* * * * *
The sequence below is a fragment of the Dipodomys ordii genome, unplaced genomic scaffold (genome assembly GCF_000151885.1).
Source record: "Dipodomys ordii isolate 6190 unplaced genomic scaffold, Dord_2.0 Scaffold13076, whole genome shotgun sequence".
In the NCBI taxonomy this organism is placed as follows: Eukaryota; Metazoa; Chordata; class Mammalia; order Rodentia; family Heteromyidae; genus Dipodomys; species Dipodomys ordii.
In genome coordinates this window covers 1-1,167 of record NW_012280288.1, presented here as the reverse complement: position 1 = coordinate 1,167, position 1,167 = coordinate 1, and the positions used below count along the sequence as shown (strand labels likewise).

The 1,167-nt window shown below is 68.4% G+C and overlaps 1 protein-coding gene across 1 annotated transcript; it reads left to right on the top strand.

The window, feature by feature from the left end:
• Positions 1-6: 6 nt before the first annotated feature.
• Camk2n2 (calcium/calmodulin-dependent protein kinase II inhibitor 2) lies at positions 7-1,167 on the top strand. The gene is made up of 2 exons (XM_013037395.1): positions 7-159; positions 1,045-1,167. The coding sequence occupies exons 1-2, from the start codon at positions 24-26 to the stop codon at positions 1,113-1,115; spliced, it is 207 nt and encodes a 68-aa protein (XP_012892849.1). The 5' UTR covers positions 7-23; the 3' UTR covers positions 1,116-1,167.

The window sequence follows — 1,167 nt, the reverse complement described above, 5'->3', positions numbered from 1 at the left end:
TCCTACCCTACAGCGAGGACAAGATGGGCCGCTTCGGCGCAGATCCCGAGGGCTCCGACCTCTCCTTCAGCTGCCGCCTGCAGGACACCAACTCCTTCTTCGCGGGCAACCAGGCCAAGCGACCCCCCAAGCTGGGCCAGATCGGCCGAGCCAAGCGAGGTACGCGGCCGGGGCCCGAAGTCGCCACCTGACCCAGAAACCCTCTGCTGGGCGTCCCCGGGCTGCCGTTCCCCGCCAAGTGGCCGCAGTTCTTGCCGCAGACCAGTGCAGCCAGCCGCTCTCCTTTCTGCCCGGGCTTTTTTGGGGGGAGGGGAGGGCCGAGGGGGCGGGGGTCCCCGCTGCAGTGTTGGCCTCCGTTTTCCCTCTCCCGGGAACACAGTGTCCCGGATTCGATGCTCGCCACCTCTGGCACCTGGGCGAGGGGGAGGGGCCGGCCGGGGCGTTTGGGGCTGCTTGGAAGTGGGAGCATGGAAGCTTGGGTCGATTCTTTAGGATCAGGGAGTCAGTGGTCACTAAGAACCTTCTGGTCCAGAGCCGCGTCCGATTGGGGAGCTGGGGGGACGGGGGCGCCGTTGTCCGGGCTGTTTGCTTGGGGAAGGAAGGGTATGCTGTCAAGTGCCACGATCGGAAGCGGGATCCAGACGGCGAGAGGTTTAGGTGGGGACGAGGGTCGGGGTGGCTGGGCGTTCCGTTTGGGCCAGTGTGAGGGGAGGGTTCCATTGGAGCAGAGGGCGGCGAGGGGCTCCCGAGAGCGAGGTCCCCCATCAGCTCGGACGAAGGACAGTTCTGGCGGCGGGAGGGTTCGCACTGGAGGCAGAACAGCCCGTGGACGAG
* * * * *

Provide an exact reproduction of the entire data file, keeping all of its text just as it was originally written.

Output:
The sequence below is a fragment of the Dipodomys ordii genome, unplaced genomic scaffold (genome assembly GCF_000151885.1).
Source record: "Dipodomys ordii isolate 6190 unplaced genomic scaffold, Dord_2.0 Scaffold13076, whole genome shotgun sequence".
In the NCBI taxonomy this organism is placed as follows: Eukaryota; Metazoa; Chordata; class Mammalia; order Rodentia; family Heteromyidae; genus Dipodomys; species Dipodomys ordii.
In genome coordinates this window covers 1-1,167 of record NW_012280288.1, presented here as the reverse complement: position 1 = coordinate 1,167, position 1,167 = coordinate 1, and the positions used below count along the sequence as shown (strand labels likewise).

The 1,167-nt window shown below is 68.4% G+C and overlaps 1 protein-coding gene across 1 annotated transcript; it reads left to right on the top strand.

The window, feature by feature from the left end:
• Positions 1-6: 6 nt before the first annotated feature.
• Camk2n2 (calcium/calmodulin-dependent protein kinase II inhibitor 2) lies at positions 7-1,167 on the top strand. The gene is made up of 2 exons (XM_013037395.1): positions 7-159; positions 1,045-1,167. The coding sequence occupies exons 1-2, from the start codon at positions 24-26 to the stop codon at positions 1,113-1,115; spliced, it is 207 nt and encodes a 68-aa protein (XP_012892849.1). The 5' UTR covers positions 7-23; the 3' UTR covers positions 1,116-1,167.

The window sequence follows — 1,167 nt, the reverse complement described above, 5'->3', positions numbered from 1 at the left end:
TCCTACCCTACAGCGAGGACAAGATGGGCCGCTTCGGCGCAGATCCCGAGGGCTCCGACCTCTCCTTCAGCTGCCGCCTGCAGGACACCAACTCCTTCTTCGCGGGCAACCAGGCCAAGCGACCCCCCAAGCTGGGCCAGATCGGCCGAGCCAAGCGAGGTACGCGGCCGGGGCCCGAAGTCGCCACCTGACCCAGAAACCCTCTGCTGGGCGTCCCCGGGCTGCCGTTCCCCGCCAAGTGGCCGCAGTTCTTGCCGCAGACCAGTGCAGCCAGCCGCTCTCCTTTCTGCCCGGGCTTTTTTGGGGGGAGGGGAGGGCCGAGGGGGCGGGGGTCCCCGCTGCAGTGTTGGCCTCCGTTTTCCCTCTCCCGGGAACACAGTGTCCCGGATTCGATGCTCGCCACCTCTGGCACCTGGGCGAGGGGGAGGGGCCGGCCGGGGCGTTTGGGGCTGCTTGGAAGTGGGAGCATGGAAGCTTGGGTCGATTCTTTAGGATCAGGGAGTCAGTGGTCACTAAGAACCTTCTGGTCCAGAGCCGCGTCCGATTGGGGAGCTGGGGGGACGGGGGCGCCGTTGTCCGGGCTGTTTGCTTGGGGAAGGAAGGGTATGCTGTCAAGTGCCACGATCGGAAGCGGGATCCAGACGGCGAGAGGTTTAGGTGGGGACGAGGGTCGGGGTGGCTGGGCGTTCCGTTTGGGCCAGTGTGAGGGGAGGGTTCCATTGGAGCAGAGGGCGGCGAGGGGCTCCCGAGAGCGAGGTCCCCCATCAGCTCGGACGAAGGACAGTTCTGGCGGCGGGAGGGTTCGCACTGGAGGCAGAACAGCCCGTGGACGAG